Born in Coonamble in 1922, the late John Smith was the proud son of a Gallipoli veteran and small business owners. During the early years of John's life the family lived at Wongarbon, Dubbo, and then Midway, about 23 kilometres from Dubbo.
As a young man, travelling into town on his Indian Scout motorbike for fish and chips, or to watch a movie at the Monarch Theatre, were highlights for John. During the war, when farmers were only allowed 4.5 litres of fuel each month, John would save up a couple of months' worth just to treat himself with the trips to town.
While disappointed the Australian Army would not let him serve in the war, John kept working on the family farm and after the war ended he went to a "welcome home" dance and gymkhana for returned soldiers at Ballimore.
Violet Jenkins caught John's eye at the dance and the pair realised they lived not far apart and were almost neighbours. A seven-decade-long love story began.
John's work ethic soon took him to a sawmill near Cobar, where he secured a job opportunity. Throughout his life John would go on to have many different occupations, including working as a wrecking yard operator, welder, mechanic, butter maker, milkman, bus driver and upholsterer.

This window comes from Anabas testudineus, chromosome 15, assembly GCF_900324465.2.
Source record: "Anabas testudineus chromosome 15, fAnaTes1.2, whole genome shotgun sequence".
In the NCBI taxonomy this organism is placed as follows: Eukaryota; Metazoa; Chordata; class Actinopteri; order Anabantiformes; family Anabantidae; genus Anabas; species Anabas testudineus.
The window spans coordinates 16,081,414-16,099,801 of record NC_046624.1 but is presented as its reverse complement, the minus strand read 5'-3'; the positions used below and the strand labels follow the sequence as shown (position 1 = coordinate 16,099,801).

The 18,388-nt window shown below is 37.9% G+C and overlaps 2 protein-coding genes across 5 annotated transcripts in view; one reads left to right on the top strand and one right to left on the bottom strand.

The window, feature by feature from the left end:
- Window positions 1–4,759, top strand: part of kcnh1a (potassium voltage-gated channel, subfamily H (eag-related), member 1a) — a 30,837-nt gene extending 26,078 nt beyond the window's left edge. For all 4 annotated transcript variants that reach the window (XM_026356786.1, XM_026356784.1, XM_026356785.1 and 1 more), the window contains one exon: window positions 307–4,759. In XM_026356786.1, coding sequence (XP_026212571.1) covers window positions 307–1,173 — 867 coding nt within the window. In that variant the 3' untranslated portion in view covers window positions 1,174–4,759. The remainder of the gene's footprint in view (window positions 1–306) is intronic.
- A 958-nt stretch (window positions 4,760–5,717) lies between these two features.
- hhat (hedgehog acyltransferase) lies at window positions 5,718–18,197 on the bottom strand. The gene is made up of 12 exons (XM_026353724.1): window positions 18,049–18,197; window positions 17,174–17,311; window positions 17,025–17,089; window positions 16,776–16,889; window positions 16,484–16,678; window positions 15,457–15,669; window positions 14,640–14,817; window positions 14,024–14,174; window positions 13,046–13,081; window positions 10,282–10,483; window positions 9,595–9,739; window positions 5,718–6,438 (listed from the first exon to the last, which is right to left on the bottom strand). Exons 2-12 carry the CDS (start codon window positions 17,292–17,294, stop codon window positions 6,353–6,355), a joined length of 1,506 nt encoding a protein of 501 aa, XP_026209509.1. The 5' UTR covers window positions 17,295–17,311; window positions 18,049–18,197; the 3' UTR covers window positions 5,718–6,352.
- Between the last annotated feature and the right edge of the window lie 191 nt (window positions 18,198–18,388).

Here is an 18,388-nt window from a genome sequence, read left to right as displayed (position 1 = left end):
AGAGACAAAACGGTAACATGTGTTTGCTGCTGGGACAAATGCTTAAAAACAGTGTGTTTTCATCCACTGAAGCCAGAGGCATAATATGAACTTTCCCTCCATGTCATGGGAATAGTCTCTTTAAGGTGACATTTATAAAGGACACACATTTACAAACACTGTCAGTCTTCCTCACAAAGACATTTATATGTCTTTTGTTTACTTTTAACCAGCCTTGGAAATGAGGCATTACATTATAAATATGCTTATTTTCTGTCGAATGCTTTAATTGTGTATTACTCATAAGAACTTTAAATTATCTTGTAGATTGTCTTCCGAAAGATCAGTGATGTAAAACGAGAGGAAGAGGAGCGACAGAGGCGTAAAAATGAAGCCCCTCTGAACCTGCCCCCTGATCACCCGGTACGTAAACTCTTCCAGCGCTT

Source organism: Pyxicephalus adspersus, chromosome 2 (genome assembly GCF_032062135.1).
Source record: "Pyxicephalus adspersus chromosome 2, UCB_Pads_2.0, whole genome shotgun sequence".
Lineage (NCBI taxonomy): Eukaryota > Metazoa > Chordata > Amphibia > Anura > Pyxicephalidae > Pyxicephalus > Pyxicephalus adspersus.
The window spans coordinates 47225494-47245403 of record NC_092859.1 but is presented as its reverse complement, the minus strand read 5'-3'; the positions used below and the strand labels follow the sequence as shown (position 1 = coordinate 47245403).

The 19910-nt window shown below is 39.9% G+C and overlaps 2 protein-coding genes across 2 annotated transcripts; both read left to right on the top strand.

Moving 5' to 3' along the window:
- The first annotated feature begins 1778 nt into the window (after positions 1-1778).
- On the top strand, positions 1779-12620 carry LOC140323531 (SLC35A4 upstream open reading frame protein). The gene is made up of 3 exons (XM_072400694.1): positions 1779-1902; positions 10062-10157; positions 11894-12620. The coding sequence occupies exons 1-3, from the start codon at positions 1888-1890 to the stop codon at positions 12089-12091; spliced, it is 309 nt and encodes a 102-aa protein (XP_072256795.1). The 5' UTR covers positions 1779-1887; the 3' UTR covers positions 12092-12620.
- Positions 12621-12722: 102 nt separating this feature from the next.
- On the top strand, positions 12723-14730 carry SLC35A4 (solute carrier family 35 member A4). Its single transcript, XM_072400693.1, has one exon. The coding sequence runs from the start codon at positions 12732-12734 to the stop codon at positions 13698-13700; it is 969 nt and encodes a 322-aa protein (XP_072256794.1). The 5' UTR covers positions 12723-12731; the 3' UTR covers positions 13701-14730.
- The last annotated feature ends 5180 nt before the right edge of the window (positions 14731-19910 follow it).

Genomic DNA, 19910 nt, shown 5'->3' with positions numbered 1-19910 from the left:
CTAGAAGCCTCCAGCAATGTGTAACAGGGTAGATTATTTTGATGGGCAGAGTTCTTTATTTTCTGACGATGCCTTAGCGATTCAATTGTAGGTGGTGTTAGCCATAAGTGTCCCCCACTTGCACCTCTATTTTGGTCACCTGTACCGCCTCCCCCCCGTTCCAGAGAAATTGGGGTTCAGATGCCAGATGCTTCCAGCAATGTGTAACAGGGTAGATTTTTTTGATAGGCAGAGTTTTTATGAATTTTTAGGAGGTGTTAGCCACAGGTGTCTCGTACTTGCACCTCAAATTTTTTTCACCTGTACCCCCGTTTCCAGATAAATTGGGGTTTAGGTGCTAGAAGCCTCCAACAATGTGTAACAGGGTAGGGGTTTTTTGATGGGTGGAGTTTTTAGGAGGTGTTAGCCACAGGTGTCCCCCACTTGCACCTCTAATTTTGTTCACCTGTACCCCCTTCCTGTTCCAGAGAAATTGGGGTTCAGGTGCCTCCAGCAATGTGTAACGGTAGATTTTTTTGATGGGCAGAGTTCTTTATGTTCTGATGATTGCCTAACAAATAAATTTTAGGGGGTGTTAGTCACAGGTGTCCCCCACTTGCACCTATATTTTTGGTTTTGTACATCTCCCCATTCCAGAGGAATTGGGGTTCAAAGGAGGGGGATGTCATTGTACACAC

In 1948 he purchased a Model T Ford one-tonne truck for a "couple of quid" and rebuilt it so he could visit his beloved Violet.
The pair's love did not waiver and they married in 1949.
John and Vi, as she was affectionately known, built their first home in Dubbo at the turn of the century. In 1957 the couple bought an old building in Brisbane Street, North Dubbo. They turned it into a home and workshop where they lived for 62 years. Vi often worked in the garden while John was working on the house or in the shed fixing vehicles.
John restored old cars as a profession for about three decades before he "retired".
In 1968 he found the remains of a 1912 Model T Ford touring car and spent two years restoring it. The vehicle's first trip was from Sydney to Melbourne and it was part of many rallies.
In later years John, Vi and their dog Jedda often travelled on outback roads across Australia. They preferred the bush over the city and regularly ventured out with their camp trailer in tow.
John continued to restore cars during his twilight years and completed his final restoration of a 1915 Model T Roadster at age 95.
Vi and John celebrated 70 years of marriage in February this year.
John's health worsened and he died peacefully with Vi by his side on October 26.
He was 97 and according to son Peter, he could still recall the names of most of his school mates and various Dubbo landmarks.